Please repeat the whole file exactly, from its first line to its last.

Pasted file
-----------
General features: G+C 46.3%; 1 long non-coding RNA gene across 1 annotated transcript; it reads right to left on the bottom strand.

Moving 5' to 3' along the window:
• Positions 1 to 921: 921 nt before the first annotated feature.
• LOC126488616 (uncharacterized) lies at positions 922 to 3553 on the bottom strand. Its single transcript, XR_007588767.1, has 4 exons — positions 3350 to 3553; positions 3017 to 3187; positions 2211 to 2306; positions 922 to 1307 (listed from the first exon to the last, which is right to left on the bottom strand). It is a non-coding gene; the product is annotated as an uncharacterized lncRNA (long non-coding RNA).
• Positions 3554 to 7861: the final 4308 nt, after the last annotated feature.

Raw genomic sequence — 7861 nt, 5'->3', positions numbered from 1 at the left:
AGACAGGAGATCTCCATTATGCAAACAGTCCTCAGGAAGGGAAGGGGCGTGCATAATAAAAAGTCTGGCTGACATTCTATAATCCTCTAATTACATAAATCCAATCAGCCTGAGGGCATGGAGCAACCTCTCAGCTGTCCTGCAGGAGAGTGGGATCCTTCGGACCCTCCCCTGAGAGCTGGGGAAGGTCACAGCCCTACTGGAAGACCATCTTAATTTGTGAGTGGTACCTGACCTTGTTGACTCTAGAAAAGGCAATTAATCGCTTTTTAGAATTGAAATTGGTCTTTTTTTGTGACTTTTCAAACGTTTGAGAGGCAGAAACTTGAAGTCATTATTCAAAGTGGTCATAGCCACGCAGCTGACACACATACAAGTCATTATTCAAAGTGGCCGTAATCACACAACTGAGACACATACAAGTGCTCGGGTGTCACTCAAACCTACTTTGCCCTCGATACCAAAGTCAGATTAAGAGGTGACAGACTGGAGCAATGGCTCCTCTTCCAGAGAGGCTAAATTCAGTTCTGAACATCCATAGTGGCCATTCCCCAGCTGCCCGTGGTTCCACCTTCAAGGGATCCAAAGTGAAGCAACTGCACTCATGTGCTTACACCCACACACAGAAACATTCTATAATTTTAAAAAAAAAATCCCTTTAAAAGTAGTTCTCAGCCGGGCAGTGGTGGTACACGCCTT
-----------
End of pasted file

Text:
General features: G+C 46.3%; 1 long non-coding RNA gene across 1 annotated transcript; it reads right to left on the bottom strand.

Moving 5' to 3' along the window:
• Positions 1 to 921: 921 nt before the first annotated feature.
• LOC126488616 (uncharacterized) lies at positions 922 to 3553 on the bottom strand. Its single transcript, XR_007588767.1, has 4 exons — positions 3350 to 3553; positions 3017 to 3187; positions 2211 to 2306; positions 922 to 1307 (listed from the first exon to the last, which is right to left on the bottom strand). It is a non-coding gene; the product is annotated as an uncharacterized lncRNA (long non-coding RNA).
• Positions 3554 to 7861: the final 4308 nt, after the last annotated feature.

Raw genomic sequence — 7861 nt, 5'->3', positions numbered from 1 at the left:
AGACAGGAGATCTCCATTATGCAAACAGTCCTCAGGAAGGGAAGGGGCGTGCATAATAAAAAGTCTGGCTGACATTCTATAATCCTCTAATTACATAAATCCAATCAGCCTGAGGGCATGGAGCAACCTCTCAGCTGTCCTGCAGGAGAGTGGGATCCTTCGGACCCTCCCCTGAGAGCTGGGGAAGGTCACAGCCCTACTGGAAGACCATCTTAATTTGTGAGTGGTACCTGACCTTGTTGACTCTAGAAAAGGCAATTAATCGCTTTTTAGAATTGAAATTGGTCTTTTTTTGTGACTTTTCAAACGTTTGAGAGGCAGAAACTTGAAGTCATTATTCAAAGTGGTCATAGCCACGCAGCTGACACACATACAAGTCATTATTCAAAGTGGCCGTAATCACACAACTGAGACACATACAAGTGCTCGGGTGTCACTCAAACCTACTTTGCCCTCGATACCAAAGTCAGATTAAGAGGTGACAGACTGGAGCAATGGCTCCTCTTCCAGAGAGGCTAAATTCAGTTCTGAACATCCATAGTGGCCATTCCCCAGCTGCCCGTGGTTCCACCTTCAAGGGATCCAAAGTGAAGCAACTGCACTCATGTGCTTACACCCACACACAGAAACATTCTATAATTTTAAAAAAAAAATCCCTTTAAAAGTAGTTCTCAGCCGGGCAGTGGTGGTACACGCCTT